What this proto-criticism reveals about the text is what close-reading and deconstructionism later and more systematically attempted: to make more explicit what is not immediately obvious to the reader and to reveal the discrepancies and the ambiguities destabilizing the text (Yet sometimes the image limits, bowdlerizes or betrays the meanings of the plays  and turns their dialogical fertility into narrative plainness [264-65]). The explicitation suggested by the painting can be a general “statement of the forces that drive the play” , like the sexual urges of the characters in Fuseli’s Hamlet. It can detail a crucial moment on which the course the play hangs, as the quotations of the “choice of Hercules” trope often do . It can also focus on one aspect of a single character: Macbeth, in Reynold’s Macbeth and the Witches, borrowing his gesture from Leonardo’s Virgin and Child with St Anne and St John the Baptist, is shown as “the moral opposite of John the Baptist” , one who announces the end of a line of kings.
Ambiguities of tone that no critic will explore before the mid-twentieth century can be revealed visually: Puck’s playfulness—mischievous and fat as a putto—in the centre of Reynold’s A Wood—Robin Goodfellow (Puck) , is counterbalanced by the two sleeping figures of Titiana and Bottom at the rear, whose fulfilled and luxuriant attitudes are reminiscent of Reynold’s own Death of Dido. To the comedy of love and errors are added the tragic undertones of abandon and suicide: “serious, fatal contingencies within comic performances” . Ambivalent characters, whose ambiguities eschew Manichean oppositions, can be exposed in all their complexity: through a rich system of allusions, to the Sistine Chapel and to Paradise Lost, Prospero and Caliban—in Fuseli’s Tempest [plate 13]—become interdependent and share the same powers and desires both for good and evil [238-39].
Painting, and more precisely British painting, had a lot to gain from such elaborate realizations. The celebration of Shakespeare’s untamed genius in the enlightened 18th century was indeed a very effective nationalistic mechanism. Thanks to the recycling of well-known classical tropes, his characters and stories were granted the same dignity as those taken from antique mythology or the Bible. The painters elevated Shakespearean subjects by linking them to those of the Old Masters. For instance, James Barry, in King Lear Weeping over the Body of Cordelia, alludes to the renaissance trope of the deposition and turns Cordelia’s death into an unredeeming crucifixion [91-92].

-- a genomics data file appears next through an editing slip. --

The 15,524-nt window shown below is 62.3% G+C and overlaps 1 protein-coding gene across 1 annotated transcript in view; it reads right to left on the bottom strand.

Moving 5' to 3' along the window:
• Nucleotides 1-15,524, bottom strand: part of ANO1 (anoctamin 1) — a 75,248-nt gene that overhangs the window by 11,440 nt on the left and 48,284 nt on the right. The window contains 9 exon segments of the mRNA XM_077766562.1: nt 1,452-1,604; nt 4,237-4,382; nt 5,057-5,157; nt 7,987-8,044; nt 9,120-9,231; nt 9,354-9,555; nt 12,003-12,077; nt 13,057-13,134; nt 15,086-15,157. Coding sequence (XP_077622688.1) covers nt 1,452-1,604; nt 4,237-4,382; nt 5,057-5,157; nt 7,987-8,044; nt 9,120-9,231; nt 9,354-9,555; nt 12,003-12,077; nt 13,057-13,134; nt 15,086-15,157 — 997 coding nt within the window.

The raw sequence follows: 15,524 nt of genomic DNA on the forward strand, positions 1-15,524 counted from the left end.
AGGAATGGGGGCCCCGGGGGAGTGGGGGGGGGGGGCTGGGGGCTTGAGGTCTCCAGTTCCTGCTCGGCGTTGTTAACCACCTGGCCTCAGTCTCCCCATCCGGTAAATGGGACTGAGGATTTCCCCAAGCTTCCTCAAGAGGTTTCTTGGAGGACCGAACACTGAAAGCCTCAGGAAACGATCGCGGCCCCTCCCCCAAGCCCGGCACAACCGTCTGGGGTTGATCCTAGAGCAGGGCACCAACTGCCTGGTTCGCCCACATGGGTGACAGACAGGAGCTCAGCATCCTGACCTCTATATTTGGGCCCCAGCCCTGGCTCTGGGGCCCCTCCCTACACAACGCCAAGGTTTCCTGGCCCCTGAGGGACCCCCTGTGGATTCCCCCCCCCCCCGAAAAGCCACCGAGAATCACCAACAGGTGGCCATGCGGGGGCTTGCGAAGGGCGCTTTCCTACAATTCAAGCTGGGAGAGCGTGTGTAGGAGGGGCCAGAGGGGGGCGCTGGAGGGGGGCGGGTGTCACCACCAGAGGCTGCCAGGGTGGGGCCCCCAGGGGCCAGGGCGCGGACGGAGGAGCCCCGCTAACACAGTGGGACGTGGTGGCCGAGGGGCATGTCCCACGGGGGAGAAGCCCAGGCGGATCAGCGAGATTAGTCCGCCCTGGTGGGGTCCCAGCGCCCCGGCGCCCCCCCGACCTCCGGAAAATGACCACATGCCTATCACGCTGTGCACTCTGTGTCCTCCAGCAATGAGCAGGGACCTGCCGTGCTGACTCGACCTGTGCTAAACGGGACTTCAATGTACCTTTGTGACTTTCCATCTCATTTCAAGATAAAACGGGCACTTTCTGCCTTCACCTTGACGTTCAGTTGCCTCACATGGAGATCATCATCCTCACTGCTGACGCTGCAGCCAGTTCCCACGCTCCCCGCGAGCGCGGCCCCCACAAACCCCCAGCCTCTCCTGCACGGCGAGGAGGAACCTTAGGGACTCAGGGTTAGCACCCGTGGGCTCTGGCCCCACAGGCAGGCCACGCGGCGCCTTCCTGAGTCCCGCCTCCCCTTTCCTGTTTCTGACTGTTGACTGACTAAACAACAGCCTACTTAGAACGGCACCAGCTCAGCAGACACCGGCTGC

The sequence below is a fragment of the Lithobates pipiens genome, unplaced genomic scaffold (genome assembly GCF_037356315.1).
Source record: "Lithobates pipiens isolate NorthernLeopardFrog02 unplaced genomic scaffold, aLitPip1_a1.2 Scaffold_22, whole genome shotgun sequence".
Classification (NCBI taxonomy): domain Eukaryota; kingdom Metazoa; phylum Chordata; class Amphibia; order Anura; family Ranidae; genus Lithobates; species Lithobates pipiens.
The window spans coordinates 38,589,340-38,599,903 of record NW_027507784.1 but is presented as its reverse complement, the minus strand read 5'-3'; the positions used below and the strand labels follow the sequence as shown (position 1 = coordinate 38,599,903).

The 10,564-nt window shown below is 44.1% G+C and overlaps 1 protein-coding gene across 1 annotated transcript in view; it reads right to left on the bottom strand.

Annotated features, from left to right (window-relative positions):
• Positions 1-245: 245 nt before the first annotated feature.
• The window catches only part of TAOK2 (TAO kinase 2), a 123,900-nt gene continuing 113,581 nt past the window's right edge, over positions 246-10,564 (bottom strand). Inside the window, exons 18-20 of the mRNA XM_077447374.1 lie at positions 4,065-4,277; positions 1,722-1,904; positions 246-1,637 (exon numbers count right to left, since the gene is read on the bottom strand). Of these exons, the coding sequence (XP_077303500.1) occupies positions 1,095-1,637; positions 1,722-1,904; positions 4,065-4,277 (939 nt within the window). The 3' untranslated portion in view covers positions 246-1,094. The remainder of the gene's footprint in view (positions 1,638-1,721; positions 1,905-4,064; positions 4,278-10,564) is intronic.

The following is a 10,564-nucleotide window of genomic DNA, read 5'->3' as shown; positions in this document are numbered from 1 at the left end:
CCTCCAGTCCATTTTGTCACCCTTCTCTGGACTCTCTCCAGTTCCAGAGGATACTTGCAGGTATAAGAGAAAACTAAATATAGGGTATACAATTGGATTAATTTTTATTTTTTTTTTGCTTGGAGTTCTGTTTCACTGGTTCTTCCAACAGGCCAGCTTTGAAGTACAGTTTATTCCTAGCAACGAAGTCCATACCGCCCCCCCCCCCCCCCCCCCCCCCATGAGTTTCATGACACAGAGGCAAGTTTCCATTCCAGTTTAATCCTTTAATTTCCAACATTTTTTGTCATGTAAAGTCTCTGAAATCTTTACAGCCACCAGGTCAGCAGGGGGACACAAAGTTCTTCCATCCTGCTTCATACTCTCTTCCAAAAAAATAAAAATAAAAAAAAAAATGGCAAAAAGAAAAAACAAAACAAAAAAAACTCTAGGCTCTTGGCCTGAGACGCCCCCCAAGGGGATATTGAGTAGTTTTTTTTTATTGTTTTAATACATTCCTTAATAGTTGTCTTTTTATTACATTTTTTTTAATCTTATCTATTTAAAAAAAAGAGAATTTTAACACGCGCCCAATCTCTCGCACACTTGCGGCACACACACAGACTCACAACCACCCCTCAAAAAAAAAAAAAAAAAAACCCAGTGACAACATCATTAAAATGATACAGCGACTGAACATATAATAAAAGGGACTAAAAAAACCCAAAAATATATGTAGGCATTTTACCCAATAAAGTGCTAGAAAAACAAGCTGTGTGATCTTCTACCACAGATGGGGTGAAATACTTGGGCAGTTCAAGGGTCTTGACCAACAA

This thematic elevation was completed by stylistic reclaim: Shakespeare’s wild, uncultivated language was the prime example of the “freedom of the English spirit”  and British painters would try to appropriate his creative vigour in order to move beyond their classical models and to establish a National style [17, 50]. If we overlook the tawdry engravings and preposterous paintings that form a non-negligible part of the images presented, and if we focus rather on the sketches and the drawings, we have to admit that, to some extent, they succeeded in this renovating endeavour. We should nevertheless keep in mind that this is not true of most of the images that were printed and sold. To measure the expurgating effect of commercial engravings, one can compare Fuseli’s wash-drawing of Falstaff and Doll Tearsheet to Leney’s engraved version of the scene [124-25]: the erotic and ironic game of power has been turned into a sentimental and paternalistic embrace.
First and foremost, landscape painting, the most insular accomplishment of British romantic art, although it was not exclusively linked to the tradition studied here, benefited a great deal from the dignified role of the Shakespearean landscape. But trying to deal with the paradox of representing fluid, multiple—and often supernatural—actions on a canvas also encouraged some stylistic innovations which can be seen as the forerunners of some the 19th and 20th c. artistic movements. In some of his quasi-abstract wash-drawings ([146-52], particularly in the one entitled A Foregathering of the Witches ), Romney translates the scenes of Macbeth or The Tempest into maelstroms of pure colour and violent brush sweeps which dispense with traditional perspective and blur the distinction between landscape and characters, between background and foreground. Blake’s literal representations of Shakespeare’s images [plate 10, 163-66] result in visual montages of clashing elements, teasing but ultimately undecipherable: a process of defamiliarisation later developed by the surrealists.
Sillars masterfully demonstrates how some painters did produce powerful readings of Shakespeare’s oeuvre: illuminating its meaning and refreshing their own pictorial practice. But he does so with a critical insight that does not come merely from the paintings—that comes indeed from a critical tradition born in the 20th century and whose connection with 18th century representations of Shakespeare remains undocumented (it is not only, as Sillars explains, a question of putting what the readers felt into words ). These images did not influence the reception of Shakespeare then (“Why […] did so much of the witty and critical reference of the Shakespeare paintings remain unnoticed?” ); it is the other way round: thanks to modern criticism, we can detect highly personal criticism in effectively isolated readings of Shakespeare in the work of some artists from the 18th and 19th centuries—Sillars’s posture is somewhat anachronistic. His study is nevertheless a powerful reminder of the various uses, aesthetic as well political, to which Shakespeare was put during the Enlightenment and the Romantic age: chronicler of national history, commentator on contemporary society, inspirer of independent art.